Sinlung /
11 April 2013

Manipur Pushes Health Visa For Myanmar Citizens’ Imphal trip

By Esha Roy

Imphal, Apr 11 : A crippled health service and severe paucity of medicines has forced Myanmar nationals for years to illegally come to Imphal for treatment after crossing the highly porous border at Moreh in Manipur.

The problem is that while a Myanmar national is permitted to enter India without a visa and travel up to 18 km, this permission does not cover Imphal.

Now the Centre, on the behest of the state government, is working out a special Visa on arrival system for Myanmar nationals who want to visit Imphal specifically for medical treatment. Earlier this month, a delegation representing the Myanmar government visited Imphal on a goodwill tour and discussed the issue of 'health visas'.

"We have been pushing for visa on arrival for Myanmar nationals because of their request and it also benefits our healthcare industry. While the Ministry of External Affairs has already given an in-principal approval, the matter is pending with the Ministry of Home affairs,'' said Chief Secretary, Manipur, D S Poonia who met the Foreign Secretary last week regarding the matter.

The delegation from Myanmar belonged to Sagaing district, neighbouring Manipur. A team of the Bureau of Immigration has visited Moreh last week to inspect the possibility of setting up a customs counter. The delegation also visited Imphal's Shija Hospital which has been running cleft palate clinics at the border.

Says Dr Kh Palin, director and owner of Shija Hospital, "On April 4, our hospital received 56 patients from Myanmar. A week before we received 39 patients. These patients are mostly from Sagaing where there are practically no health facilities. They came for a wide range of treatment — 40 per cent for diagnosis, 30 per cent were surgical patients and the rest for ENT and gynecological problems. There were a large number of patients suffering from Hepatitis C. These patients cannot afford to go to Thailand or Singapore."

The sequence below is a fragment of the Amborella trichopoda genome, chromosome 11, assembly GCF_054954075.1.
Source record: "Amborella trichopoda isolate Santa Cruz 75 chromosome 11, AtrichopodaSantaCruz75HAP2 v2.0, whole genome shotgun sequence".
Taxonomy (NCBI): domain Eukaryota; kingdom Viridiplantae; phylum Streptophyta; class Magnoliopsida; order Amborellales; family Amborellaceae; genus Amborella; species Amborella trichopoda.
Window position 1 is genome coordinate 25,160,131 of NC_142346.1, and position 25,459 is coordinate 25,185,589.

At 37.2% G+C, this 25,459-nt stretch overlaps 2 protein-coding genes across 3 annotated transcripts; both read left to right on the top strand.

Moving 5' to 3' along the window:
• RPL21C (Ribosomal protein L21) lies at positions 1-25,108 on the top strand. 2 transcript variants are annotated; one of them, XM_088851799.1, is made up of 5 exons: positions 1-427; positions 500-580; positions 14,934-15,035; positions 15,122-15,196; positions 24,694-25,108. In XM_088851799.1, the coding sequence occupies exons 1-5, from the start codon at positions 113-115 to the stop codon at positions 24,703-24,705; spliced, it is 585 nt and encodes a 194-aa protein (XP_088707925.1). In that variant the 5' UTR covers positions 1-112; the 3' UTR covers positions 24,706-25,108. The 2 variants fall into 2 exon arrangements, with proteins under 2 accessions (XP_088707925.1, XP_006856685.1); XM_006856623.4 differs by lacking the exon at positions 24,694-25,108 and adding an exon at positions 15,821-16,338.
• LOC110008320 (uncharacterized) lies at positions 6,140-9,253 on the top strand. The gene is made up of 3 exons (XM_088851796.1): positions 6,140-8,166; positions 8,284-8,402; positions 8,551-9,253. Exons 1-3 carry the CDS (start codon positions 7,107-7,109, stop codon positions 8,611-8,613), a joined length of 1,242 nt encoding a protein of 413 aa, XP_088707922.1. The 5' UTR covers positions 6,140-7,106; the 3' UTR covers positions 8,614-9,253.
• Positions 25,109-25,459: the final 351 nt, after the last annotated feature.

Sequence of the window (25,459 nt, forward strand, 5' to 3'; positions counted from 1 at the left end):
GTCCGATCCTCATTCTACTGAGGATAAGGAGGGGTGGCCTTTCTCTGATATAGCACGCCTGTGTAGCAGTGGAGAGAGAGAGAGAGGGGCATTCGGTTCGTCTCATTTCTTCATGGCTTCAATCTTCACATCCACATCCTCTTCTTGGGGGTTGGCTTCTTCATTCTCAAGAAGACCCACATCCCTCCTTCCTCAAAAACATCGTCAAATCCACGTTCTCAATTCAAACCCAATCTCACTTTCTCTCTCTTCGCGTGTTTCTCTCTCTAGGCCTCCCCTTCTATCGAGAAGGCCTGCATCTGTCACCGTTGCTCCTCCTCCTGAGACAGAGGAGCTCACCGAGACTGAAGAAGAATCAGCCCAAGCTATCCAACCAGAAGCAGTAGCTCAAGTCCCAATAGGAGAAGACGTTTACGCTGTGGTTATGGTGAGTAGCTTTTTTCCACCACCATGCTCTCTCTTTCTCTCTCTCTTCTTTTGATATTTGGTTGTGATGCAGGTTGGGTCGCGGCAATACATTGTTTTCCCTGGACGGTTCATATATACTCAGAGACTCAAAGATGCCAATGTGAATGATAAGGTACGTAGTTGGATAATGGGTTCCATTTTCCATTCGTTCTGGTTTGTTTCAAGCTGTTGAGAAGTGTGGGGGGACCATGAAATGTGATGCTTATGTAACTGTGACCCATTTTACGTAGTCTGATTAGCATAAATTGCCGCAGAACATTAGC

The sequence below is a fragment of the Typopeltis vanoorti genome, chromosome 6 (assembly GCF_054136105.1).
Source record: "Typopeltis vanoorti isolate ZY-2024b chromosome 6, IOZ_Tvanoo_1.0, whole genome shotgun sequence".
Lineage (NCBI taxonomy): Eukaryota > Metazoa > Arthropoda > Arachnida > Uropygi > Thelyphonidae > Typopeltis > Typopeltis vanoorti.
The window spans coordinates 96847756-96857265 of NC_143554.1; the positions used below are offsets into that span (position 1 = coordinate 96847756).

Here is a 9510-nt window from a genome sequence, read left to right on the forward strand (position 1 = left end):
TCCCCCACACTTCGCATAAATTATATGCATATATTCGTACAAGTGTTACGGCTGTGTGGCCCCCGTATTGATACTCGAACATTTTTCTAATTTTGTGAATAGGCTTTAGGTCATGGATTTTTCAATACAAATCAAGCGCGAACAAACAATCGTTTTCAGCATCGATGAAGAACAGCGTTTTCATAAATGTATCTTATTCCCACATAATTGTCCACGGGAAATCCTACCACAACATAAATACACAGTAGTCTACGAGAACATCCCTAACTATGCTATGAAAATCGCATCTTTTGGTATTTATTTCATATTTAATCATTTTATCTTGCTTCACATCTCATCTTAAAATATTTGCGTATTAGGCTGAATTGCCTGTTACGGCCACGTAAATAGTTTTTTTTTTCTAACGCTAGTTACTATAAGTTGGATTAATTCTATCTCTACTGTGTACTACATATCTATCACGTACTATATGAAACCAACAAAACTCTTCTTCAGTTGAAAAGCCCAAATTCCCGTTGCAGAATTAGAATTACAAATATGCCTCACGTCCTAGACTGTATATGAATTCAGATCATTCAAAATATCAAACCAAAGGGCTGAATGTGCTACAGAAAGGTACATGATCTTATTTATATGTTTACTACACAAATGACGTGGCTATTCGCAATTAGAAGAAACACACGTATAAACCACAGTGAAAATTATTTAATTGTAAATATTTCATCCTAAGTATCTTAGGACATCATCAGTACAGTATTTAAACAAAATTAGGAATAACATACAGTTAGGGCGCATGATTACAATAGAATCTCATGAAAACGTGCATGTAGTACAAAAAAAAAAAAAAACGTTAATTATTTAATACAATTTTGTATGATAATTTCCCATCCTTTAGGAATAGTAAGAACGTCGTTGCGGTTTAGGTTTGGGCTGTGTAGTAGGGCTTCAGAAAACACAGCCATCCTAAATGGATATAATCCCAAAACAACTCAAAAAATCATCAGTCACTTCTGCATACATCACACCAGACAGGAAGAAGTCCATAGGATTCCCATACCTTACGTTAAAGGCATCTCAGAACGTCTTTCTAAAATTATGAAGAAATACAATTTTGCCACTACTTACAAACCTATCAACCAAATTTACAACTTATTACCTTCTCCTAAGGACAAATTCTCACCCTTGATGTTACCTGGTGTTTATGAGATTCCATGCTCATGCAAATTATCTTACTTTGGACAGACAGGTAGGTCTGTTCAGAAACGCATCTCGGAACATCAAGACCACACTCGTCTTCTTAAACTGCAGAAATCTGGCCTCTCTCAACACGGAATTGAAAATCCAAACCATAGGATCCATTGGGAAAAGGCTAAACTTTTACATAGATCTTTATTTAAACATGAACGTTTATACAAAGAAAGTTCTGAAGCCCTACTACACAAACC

The patients and their families risk the possibility of being caught or imprisoned to come to Imphal, he says. "Their travelling to my hospital is illegal. They bribe officials — be it the police or personnel of the Assam Rifles. Sometimes, they pay as hefty a bribe as Rs 5,000,'' says Palin, adding that even Mandalay has poor medical facilities.

However DGP, Manipur, Y Joykumar Singh says, "I don't agree with the allegation that the police take bribes. When we find that the Myanmar nationals are patients, we let them in on humanitarian grounds. This is a matter for the government to resolve." Palin, along with a team of Manipur officials, will visit Sagaing's capital Mongya this month to assess the possibility of setting up camps.


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